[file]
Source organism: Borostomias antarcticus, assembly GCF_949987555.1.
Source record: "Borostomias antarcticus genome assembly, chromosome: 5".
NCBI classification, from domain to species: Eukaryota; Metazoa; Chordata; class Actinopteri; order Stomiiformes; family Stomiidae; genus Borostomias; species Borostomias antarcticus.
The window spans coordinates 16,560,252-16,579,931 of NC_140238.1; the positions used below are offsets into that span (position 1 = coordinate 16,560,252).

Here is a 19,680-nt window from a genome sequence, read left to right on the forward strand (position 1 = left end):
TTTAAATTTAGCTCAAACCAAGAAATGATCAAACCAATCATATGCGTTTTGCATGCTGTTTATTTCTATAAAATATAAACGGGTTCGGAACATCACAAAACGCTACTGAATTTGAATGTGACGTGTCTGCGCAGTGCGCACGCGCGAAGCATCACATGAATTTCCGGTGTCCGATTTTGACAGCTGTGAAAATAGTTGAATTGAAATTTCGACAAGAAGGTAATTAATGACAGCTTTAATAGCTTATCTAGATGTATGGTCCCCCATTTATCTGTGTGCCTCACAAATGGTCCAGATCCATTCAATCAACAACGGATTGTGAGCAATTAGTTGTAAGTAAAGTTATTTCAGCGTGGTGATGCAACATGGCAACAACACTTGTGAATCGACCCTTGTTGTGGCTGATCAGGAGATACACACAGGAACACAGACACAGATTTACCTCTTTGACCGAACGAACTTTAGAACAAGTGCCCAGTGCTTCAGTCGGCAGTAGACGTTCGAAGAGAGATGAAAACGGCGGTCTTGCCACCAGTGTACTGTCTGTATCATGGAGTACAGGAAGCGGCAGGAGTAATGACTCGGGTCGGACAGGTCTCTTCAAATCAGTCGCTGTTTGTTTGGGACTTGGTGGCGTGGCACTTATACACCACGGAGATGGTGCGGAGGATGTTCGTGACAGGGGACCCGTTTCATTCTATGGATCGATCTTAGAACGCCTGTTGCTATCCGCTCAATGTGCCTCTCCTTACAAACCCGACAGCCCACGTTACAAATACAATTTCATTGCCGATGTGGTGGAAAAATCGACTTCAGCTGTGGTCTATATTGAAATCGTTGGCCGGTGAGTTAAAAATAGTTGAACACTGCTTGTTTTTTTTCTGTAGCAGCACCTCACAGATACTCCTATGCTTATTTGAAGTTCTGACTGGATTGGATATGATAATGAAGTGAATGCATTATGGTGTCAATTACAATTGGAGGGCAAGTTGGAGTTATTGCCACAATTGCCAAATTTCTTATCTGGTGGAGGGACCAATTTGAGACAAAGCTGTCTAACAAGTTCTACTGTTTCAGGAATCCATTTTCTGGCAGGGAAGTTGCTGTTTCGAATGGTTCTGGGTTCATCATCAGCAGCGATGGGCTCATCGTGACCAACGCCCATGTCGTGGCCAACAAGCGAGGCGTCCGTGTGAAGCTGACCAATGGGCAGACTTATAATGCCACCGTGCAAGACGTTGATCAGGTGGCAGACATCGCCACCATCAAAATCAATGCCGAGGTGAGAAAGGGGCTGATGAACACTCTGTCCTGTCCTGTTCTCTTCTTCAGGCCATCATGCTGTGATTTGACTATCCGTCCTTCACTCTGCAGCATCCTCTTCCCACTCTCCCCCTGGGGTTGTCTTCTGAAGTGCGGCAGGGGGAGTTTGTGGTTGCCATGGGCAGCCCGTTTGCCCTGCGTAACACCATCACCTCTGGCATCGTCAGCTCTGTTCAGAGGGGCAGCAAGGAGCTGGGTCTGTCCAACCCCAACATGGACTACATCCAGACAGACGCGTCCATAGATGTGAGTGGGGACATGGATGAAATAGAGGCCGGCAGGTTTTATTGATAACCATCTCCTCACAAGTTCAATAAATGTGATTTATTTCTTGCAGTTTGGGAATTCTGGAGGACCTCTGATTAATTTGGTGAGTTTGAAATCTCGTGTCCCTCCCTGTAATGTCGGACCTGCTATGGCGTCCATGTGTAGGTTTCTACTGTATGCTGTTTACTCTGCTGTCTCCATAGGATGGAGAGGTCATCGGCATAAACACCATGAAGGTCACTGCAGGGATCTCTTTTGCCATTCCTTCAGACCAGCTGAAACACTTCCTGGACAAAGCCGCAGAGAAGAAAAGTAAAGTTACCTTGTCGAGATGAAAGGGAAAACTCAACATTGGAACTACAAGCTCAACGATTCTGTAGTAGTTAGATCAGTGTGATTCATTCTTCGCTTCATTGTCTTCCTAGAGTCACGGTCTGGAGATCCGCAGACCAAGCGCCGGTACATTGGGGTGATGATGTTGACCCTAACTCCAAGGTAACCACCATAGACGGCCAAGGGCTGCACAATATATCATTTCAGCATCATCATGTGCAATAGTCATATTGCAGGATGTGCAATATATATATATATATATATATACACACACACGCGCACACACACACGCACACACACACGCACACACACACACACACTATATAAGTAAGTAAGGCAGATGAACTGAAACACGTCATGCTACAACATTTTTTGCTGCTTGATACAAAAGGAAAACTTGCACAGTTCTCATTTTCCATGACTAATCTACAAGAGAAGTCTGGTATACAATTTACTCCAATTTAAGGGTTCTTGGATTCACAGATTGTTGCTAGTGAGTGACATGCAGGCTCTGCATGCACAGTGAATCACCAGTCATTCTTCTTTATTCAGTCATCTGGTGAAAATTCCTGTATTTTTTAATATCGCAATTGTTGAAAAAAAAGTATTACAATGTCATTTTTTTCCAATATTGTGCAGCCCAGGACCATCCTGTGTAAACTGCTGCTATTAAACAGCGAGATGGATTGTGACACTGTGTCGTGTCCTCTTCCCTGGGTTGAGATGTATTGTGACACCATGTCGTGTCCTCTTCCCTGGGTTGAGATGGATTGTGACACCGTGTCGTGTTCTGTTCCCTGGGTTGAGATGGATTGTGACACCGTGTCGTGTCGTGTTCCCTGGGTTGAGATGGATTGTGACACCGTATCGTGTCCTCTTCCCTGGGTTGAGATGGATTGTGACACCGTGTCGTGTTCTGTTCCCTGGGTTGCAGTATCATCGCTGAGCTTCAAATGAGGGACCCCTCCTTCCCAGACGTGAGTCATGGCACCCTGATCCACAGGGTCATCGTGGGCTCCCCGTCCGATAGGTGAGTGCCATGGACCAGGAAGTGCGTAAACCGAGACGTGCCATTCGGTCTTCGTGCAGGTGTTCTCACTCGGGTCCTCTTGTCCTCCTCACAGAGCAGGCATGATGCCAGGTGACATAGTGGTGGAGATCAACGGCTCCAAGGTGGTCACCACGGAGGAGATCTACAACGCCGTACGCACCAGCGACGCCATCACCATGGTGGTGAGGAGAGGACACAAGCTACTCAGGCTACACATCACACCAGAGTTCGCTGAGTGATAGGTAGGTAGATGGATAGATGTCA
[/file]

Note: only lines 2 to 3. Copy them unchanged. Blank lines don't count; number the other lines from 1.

Source record: "Borostomias antarcticus genome assembly, chromosome: 5".
NCBI classification, from domain to species: Eukaryota; Metazoa; Chordata; class Actinopteri; order Stomiiformes; family Stomiidae; genus Borostomias; species Borostomias antarcticus.